I must be one of the few regular moviegoers in the English-speaking world not to have seen (and loved) Jared Hess's Napoleon Dynamite. Seeing Hess's follow-up Nacho Libre, however, doesn't make me any more keen to rectify my oversight via DVD – but nor has it exactly put me off. This is a middling sort of midsummer-multiplexy comedy – an amiably daft and undemanding vehicle for the exuberant skills of its star Jack Black, moderately enjoyable while it's on, forgettable enough when it's over.
Saying that, there can't be many films which might have found equal favour with both Kent Walton (1917-2003) and Luis Bunuel (1900-1983): the former ITV Saturday-afternoon wrestling commentator ("greetings, grapple-fans!") would surely have welcomed a story which brings the cult, insanely colourful Mexican combat-sport known as lucha libre to worldwide attention; the iconoclastic surrealist might well get a kick out of the kinkily naughty subcurrent of anti-clericalism that occasionally surfaces, as well as approving of director Hess' decision to film entirely in Mexico (Xavier Perez Grobet's colour-saturated cinematography is an unexpected, consistent pleasure) and cast in supporting roles the kind of craggy oldster who would often enliven Bunuel's own "south of the border" productions.
And though a Cairo-born Brit, Walton famously cultivated a Canadian-sounding 'transatlantic' accent in his professional work: Nacho Libre, though entirely populated by Mexican characters, has them all speaking English (occasionally Spanglish) with an inflection that suggests Speedy Gonzales may have been employed as a dialect coach. This is especially true with the case of Black's Ignacio, raised as an orphan in a rural Oaxaca monastery where he eventually rises to the thankless post of cook. But Ignacio has, since childhood, dreamed of glory and adulation as one of the masked heroes of lucha libre (Kendo Nagasaki would be the closest British equivalent). The arrival at the monastery of demure, knockout nun Sister Encarnacion (Ana de la Reguera) spurs him to action: with the help of feral street-robber Esqueleto (a suitably bony Hector Jimenez), 'Nacho' takes to the ring in his own ill-fitting, self-assembled costume. But the hectic world of lucha libre provides a steep learning-curve for the hapless pair.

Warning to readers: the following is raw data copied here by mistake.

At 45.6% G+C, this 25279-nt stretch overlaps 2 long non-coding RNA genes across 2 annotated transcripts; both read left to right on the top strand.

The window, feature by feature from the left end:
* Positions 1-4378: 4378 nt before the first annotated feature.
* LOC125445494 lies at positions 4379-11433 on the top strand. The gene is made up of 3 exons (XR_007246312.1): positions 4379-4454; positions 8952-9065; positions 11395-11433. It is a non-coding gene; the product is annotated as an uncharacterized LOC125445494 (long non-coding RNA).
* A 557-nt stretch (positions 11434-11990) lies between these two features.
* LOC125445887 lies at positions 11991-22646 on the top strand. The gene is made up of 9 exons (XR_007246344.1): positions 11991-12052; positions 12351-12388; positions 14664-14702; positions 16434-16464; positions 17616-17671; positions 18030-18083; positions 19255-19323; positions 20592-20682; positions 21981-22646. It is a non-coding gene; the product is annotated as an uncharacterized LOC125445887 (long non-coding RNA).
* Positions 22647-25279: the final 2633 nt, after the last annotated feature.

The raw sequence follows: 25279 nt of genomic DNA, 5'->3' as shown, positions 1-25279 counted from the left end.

Anyone seeking a sober, analytical look at minor-league Mexican sporting endeavour is advised to look elsewhere: programmer in search of a chalk-cheese pairing should team Nacho Libre with the harrowing fly-on-the-bull documentary Toro Negro. Hess's script – co-written with his wife Jerusha and their pal Mike White (cf Black's School of Rock) – is a deliberately silly, mock-heroic confection ("I am the gatekeeper of my own destiny, and I will have my day of glory in the hot sun") which simultaneously spoofs and celebrates the conventions of lucha libre (and, to a lesser extent, the cultish domain that is lucha libre cinema) rather in the vein of the Coen brothers' bowling-alley magnum opus The Big Lebowski (to which they obliquely nod with the casting of Coens veteran Peter Stormare in a typically berserk, kohl-eyed, boat-bound cameo.)
Given this set-up, and the presence of Black, we'd be forgiven for expecting a side-splitting laugh-riot. But most audiences will emerge from Nacho Libre with their sides safely unsplit: though consistently amusing, laugh-out-loud moments are few and far between – including the deliriously daft entrance of two tag-team, elaborately costumed and coiffed midgets who battle as 'Satan's Cavemen.' Hess and company take the established triumphant-underdog sports-movie template (cf Cinderella Man, to name the most noxious recent example) and use it as a framework for a series of dopey skits – and while a few of these simply don't come off – the moment where Black delivers a love-song in Tenacious D fashion is the thuddiest dud – the overriding air of camp/macho cheesiness is hard to resist.
20th August, 2006
NACHO LIBRE : [6/10] : USA (US/Mex) 2006 : Jared HESS : 92 mins (BBFC timing)
seen at Odeon cinema, MetroCentre, Gateshead (UK), 7th August 2006 – press show